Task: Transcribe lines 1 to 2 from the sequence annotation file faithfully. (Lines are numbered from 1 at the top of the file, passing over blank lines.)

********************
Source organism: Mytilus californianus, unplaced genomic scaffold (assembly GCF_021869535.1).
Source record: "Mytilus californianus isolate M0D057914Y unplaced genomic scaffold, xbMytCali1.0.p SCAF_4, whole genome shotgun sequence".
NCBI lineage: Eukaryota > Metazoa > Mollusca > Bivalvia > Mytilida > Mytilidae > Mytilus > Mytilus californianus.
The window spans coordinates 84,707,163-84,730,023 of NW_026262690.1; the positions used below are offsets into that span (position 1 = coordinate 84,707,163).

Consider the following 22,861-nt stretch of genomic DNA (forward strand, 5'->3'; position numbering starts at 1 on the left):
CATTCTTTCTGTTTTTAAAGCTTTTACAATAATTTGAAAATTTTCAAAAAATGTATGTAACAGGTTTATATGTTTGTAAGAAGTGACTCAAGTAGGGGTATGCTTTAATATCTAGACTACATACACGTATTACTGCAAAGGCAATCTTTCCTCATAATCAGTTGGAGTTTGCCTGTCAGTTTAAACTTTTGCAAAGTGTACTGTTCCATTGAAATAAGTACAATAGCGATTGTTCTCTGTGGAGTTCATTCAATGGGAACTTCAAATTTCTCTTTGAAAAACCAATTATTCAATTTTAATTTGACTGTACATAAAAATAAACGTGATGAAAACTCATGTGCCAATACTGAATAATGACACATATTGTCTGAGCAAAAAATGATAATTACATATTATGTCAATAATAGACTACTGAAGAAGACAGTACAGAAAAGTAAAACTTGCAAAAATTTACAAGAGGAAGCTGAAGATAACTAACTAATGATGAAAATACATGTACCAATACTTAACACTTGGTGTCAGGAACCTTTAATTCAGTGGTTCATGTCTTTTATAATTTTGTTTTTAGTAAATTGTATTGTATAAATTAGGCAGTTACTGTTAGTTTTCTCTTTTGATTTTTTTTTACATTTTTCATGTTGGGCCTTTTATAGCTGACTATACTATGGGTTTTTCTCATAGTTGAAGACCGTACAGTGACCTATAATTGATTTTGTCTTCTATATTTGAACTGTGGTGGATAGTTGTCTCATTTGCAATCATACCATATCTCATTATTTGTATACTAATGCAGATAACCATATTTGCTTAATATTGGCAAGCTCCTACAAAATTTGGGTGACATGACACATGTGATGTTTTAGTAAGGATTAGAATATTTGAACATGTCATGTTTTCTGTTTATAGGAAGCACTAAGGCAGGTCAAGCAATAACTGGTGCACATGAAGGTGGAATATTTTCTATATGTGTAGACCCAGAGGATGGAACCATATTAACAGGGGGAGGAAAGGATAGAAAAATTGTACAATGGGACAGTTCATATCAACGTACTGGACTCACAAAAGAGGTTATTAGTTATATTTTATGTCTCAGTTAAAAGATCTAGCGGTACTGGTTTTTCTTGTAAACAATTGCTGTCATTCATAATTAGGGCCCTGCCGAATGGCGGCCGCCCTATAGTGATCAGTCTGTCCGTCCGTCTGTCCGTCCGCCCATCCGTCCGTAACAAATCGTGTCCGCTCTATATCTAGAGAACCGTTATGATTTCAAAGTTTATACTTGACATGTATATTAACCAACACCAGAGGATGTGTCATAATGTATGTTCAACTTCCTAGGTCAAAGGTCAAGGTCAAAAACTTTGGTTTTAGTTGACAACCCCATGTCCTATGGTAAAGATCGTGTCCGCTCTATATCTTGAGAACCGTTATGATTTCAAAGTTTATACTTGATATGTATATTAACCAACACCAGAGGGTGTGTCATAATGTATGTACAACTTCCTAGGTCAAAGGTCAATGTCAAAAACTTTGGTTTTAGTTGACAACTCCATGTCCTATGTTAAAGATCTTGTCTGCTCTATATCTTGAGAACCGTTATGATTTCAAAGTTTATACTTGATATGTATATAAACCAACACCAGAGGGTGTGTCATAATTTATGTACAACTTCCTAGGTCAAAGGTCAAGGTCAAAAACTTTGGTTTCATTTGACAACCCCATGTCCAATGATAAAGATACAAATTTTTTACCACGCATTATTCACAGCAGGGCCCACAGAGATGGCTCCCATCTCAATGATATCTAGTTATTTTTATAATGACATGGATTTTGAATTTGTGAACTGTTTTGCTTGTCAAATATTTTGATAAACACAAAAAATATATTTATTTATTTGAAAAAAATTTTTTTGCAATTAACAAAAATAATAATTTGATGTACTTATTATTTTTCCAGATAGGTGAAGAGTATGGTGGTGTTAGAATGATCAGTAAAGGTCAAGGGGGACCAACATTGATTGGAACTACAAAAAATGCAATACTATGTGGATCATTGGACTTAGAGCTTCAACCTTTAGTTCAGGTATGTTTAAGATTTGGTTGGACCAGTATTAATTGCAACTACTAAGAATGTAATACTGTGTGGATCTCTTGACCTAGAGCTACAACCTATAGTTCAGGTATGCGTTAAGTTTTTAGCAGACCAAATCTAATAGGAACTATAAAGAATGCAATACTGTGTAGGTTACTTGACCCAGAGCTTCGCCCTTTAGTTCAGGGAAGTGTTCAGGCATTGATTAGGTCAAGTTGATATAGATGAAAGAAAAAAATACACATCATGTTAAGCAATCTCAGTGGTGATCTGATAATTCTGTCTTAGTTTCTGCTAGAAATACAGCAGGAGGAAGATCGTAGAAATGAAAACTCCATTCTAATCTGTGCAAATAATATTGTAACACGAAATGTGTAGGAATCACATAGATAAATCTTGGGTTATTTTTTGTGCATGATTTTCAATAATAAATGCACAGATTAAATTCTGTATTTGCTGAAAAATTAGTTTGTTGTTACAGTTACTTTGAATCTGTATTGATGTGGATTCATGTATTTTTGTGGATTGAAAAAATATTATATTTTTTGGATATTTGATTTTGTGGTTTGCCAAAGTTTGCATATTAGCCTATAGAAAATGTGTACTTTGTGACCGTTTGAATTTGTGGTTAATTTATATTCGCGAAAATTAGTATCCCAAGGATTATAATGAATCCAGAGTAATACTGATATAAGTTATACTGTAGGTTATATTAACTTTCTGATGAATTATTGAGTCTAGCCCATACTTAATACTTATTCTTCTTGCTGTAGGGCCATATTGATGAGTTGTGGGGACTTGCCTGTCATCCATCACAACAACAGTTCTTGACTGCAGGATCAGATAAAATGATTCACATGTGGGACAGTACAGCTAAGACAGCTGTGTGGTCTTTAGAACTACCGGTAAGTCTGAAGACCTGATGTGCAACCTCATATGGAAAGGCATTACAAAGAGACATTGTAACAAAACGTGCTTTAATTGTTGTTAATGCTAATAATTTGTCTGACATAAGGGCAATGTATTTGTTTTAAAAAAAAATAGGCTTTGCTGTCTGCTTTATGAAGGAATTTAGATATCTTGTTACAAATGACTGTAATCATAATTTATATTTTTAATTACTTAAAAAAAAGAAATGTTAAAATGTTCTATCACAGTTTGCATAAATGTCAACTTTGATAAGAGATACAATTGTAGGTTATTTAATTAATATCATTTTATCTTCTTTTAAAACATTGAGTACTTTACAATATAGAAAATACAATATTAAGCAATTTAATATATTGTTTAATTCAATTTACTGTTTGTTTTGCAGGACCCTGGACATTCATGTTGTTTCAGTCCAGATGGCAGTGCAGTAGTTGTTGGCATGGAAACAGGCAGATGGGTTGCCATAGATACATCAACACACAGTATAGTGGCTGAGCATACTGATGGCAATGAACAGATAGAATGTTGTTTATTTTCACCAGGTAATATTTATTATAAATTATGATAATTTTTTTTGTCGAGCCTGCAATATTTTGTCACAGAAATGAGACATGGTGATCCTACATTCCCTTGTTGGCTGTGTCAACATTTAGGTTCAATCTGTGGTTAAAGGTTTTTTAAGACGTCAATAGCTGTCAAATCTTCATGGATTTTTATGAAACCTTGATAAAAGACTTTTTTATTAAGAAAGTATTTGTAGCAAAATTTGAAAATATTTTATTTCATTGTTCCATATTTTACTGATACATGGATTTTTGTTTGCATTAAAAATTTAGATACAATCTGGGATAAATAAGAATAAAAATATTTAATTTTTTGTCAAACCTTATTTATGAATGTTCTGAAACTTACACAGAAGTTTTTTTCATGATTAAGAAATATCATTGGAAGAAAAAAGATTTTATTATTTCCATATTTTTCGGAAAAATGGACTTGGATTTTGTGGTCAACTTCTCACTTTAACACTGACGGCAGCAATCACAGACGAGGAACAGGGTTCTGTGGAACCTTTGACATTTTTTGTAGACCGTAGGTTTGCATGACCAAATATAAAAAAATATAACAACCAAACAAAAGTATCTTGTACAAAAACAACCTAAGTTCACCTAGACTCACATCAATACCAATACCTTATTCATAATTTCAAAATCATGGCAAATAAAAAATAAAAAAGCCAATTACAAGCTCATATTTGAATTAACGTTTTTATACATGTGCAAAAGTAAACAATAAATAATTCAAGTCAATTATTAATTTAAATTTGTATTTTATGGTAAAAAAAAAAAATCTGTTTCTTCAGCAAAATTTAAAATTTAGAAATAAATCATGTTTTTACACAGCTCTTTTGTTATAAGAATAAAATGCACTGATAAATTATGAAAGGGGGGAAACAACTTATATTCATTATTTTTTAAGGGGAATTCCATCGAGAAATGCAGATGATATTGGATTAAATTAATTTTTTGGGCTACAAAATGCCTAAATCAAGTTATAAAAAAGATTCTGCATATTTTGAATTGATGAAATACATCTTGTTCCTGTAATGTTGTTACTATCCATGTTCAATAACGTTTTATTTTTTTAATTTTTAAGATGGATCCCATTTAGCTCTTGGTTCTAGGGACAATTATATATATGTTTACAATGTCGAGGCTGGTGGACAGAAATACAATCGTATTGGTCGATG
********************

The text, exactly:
Source organism: Mytilus californianus, unplaced genomic scaffold (assembly GCF_021869535.1).
Source record: "Mytilus californianus isolate M0D057914Y unplaced genomic scaffold, xbMytCali1.0.p SCAF_4, whole genome shotgun sequence".